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17. Booleans and Conditionals

LISP uses the self-evaluating symbol nil to mean false. Anything other than nil means true. Unless we have a reason not to, we usually use the self-evaluating symbol t to stand for true.

LISP provides a standard set of logical functions, for example and, or, and not. The and and or connectives are short-circuiting: and will not evaluate any arguments to the right of the first one which evaluates to nil, while or will not evaluate any arguments to the right of the first one which evaluates to t (with t we mean here ``non-nil'').

LISP also provides several special forms for conditional execution. The simplest of these is if. The first argument of if determines whether the second or third argument will be executed:

> (if t 5 6)
> (if nil 5 6)
> (if 4 5 6)

If you need to put more than one statement in the then or else clause of an if statement, you can use the progn special form. Progn executes each statement in its body, then returns the value of the final one.

> (setq a 7)
> (setq b 0)
> (setq c 5)
> (if (> a 5)
      (setq a (+ b 7))
      (setq b (+ c 8)))
    (setq b 4))

An if statement which lacks either a then or an else clause can be written using the when or unless special form:

> (when t 3)
> (when nil 3)
> (unless t 3)
> (unless nil 3)

When and unless, unlike if, allow any number of statements in their bodies. (Eg, (when x a b c) is equivalent to (if x (progn a b c)).)

> (when t
    (setq a 5)
    (+ a 6))

More complicated conditionals can be defined using the cond special form, which is equivalent to an if ... else if ... fi construction.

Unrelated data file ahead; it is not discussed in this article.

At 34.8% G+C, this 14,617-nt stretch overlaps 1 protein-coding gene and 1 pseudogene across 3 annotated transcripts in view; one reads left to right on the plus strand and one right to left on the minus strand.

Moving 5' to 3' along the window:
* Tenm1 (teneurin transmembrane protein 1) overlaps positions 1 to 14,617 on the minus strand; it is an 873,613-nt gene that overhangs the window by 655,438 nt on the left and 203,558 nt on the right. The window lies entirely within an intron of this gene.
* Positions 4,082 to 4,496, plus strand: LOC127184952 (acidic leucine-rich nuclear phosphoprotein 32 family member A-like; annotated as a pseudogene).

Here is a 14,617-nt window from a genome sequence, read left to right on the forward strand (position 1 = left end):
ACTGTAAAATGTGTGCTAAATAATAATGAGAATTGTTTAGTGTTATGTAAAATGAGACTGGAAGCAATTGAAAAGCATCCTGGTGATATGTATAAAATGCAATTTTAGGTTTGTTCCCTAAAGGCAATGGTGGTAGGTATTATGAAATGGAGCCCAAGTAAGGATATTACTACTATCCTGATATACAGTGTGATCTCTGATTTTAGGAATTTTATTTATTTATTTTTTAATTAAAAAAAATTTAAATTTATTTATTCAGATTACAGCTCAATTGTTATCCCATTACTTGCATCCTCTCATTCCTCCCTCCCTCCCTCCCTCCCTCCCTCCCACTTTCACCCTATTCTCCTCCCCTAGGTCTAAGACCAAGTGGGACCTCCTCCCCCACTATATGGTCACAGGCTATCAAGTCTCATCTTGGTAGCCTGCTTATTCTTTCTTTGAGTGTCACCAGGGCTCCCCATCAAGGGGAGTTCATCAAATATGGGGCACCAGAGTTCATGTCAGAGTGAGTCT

A cond consists of the symbol cond followed by a number of cond clauses, each of which is a list. The first element of a cond clause is the condition; the remaining elements (if any) are the action. The cond form finds the first clause whose condition evaluates to true (ie, doesn't evaluate to nil); it then executes the corresponding action and returns the resulting value. None of the remaining conditions are evaluated; nor are any actions except the one corresponding to the selected condition. For example:

> (setq a 3)
> (cond
   ((evenp a) a)        ;if a is even return a
   ((> a 7) (/ a 2))    ;else if a is bigger than 7 return a/2
   ((< a 5) (- a 1))    ;else if a is smaller than 5 return a-1
   (t 17))              ;else return 17

If the action in the selected cond clause is missing, cond returns what the condition evaluated to:

> (cond ((+ 3 4)))

Here's a clever little recursive function which uses cond. You might be interested in trying to prove that it terminates for all integers x at least 1. (If you succeed, please publish the result.)

> (defun hotpo (x steps)        ;hotpo stands for Half Or Triple Plus One
     ((= x 1) steps)
     ((oddp x) (hotpo (+ 1 (* x 3)) (+ 1 steps)))
     (t (hotpo (/ x 2) (+ 1 steps)))))
> (hotpo 7 0)

The LISP case statement is like a C switch statement:

> (setq x 'b)
> (case x
   (a 5)
   ((d e) 7)
   ((b f) 3)
   (otherwise 9))

The otherwise clause at the end means that if x is not a, b, d, e, or f, the case statement will return 9.

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